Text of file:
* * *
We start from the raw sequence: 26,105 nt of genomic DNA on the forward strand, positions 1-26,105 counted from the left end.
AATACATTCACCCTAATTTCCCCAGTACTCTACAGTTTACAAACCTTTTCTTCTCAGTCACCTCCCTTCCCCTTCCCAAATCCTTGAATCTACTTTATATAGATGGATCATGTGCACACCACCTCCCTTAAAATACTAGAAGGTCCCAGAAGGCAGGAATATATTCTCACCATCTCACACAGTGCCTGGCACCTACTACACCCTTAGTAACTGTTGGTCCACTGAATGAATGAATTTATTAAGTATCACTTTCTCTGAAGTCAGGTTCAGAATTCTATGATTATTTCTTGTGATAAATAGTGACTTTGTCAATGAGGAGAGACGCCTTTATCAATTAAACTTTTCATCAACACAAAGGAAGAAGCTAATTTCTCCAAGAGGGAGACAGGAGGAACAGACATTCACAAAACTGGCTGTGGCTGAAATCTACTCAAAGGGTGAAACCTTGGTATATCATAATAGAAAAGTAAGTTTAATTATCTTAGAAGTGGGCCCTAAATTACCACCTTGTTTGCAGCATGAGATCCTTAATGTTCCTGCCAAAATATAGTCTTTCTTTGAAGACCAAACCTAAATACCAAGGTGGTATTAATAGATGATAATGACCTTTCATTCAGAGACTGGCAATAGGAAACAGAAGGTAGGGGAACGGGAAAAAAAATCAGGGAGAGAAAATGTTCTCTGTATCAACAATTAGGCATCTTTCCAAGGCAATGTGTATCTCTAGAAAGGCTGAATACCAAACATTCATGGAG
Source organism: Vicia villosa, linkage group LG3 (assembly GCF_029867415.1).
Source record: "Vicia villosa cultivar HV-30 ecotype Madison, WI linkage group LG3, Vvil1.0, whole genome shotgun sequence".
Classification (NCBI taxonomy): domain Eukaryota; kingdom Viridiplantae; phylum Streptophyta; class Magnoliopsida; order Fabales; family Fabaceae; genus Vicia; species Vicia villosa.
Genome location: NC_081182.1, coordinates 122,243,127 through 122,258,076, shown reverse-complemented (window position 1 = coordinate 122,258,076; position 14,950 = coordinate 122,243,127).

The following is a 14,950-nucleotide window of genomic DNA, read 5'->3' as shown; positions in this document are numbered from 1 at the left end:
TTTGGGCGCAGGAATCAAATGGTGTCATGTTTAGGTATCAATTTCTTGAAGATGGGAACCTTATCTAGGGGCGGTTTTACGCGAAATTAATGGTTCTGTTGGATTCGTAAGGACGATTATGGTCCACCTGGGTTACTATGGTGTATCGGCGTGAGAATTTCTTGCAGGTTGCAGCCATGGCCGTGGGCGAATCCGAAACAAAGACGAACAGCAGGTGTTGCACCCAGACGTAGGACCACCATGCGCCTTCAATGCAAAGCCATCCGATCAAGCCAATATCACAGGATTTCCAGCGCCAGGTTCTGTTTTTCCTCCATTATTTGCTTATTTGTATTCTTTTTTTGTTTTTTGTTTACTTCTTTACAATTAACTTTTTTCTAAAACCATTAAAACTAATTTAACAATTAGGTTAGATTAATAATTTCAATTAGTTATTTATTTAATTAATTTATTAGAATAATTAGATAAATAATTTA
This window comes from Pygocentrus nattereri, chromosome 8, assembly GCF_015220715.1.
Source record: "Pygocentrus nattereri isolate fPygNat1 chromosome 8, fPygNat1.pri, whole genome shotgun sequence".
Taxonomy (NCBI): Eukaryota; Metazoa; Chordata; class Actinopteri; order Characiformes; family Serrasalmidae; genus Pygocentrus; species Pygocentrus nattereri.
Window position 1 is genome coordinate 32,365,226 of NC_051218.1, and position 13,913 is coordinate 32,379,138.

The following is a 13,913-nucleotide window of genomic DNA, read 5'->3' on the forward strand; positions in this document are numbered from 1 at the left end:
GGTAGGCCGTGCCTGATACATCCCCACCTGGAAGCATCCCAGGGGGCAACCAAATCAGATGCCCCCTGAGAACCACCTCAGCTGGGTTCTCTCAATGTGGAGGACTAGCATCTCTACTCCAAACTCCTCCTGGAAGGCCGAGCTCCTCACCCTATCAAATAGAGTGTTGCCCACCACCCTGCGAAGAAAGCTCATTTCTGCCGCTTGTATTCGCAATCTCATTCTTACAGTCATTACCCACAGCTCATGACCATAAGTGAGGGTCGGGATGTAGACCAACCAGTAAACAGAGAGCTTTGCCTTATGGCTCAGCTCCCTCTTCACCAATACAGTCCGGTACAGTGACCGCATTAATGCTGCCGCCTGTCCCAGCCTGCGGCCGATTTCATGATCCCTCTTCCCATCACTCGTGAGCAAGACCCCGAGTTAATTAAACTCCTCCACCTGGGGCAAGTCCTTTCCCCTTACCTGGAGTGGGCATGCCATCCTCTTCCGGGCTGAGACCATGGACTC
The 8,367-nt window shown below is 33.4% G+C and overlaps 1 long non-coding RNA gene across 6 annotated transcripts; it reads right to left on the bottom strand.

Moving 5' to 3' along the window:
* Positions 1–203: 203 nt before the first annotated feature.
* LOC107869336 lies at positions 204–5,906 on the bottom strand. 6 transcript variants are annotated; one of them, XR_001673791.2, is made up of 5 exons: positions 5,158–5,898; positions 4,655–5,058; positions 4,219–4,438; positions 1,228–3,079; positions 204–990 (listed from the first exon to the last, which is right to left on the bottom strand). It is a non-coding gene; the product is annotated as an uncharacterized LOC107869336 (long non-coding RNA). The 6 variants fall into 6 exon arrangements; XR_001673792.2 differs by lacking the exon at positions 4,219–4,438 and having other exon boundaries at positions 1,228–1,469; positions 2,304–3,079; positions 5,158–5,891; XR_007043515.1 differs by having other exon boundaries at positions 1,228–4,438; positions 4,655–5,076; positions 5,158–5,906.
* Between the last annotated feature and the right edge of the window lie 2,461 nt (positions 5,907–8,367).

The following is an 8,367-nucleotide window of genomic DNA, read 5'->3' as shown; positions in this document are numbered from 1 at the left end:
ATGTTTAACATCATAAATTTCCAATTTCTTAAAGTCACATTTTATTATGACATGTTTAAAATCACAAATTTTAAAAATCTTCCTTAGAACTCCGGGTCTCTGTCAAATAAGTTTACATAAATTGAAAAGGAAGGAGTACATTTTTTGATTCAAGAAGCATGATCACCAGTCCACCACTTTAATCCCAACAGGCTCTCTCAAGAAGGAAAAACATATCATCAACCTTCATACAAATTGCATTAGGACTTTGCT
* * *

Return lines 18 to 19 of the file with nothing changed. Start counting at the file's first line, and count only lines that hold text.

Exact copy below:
* LOC107869336 lies at positions 204–5,906 on the bottom strand. 6 transcript variants are annotated; one of them, XR_001673791.2, is made up of 5 exons: positions 5,158–5,898; positions 4,655–5,058; positions 4,219–4,438; positions 1,228–3,079; positions 204–990 (listed from the first exon to the last, which is right to left on the bottom strand). It is a non-coding gene; the product is annotated as an uncharacterized LOC107869336 (long non-coding RNA). The 6 variants fall into 6 exon arrangements; XR_001673792.2 differs by lacking the exon at positions 4,219–4,438 and having other exon boundaries at positions 1,228–1,469; positions 2,304–3,079; positions 5,158–5,891; XR_007043515.1 differs by having other exon boundaries at positions 1,228–4,438; positions 4,655–5,076; positions 5,158–5,906.
* Between the last annotated feature and the right edge of the window lie 2,461 nt (positions 5,907–8,367).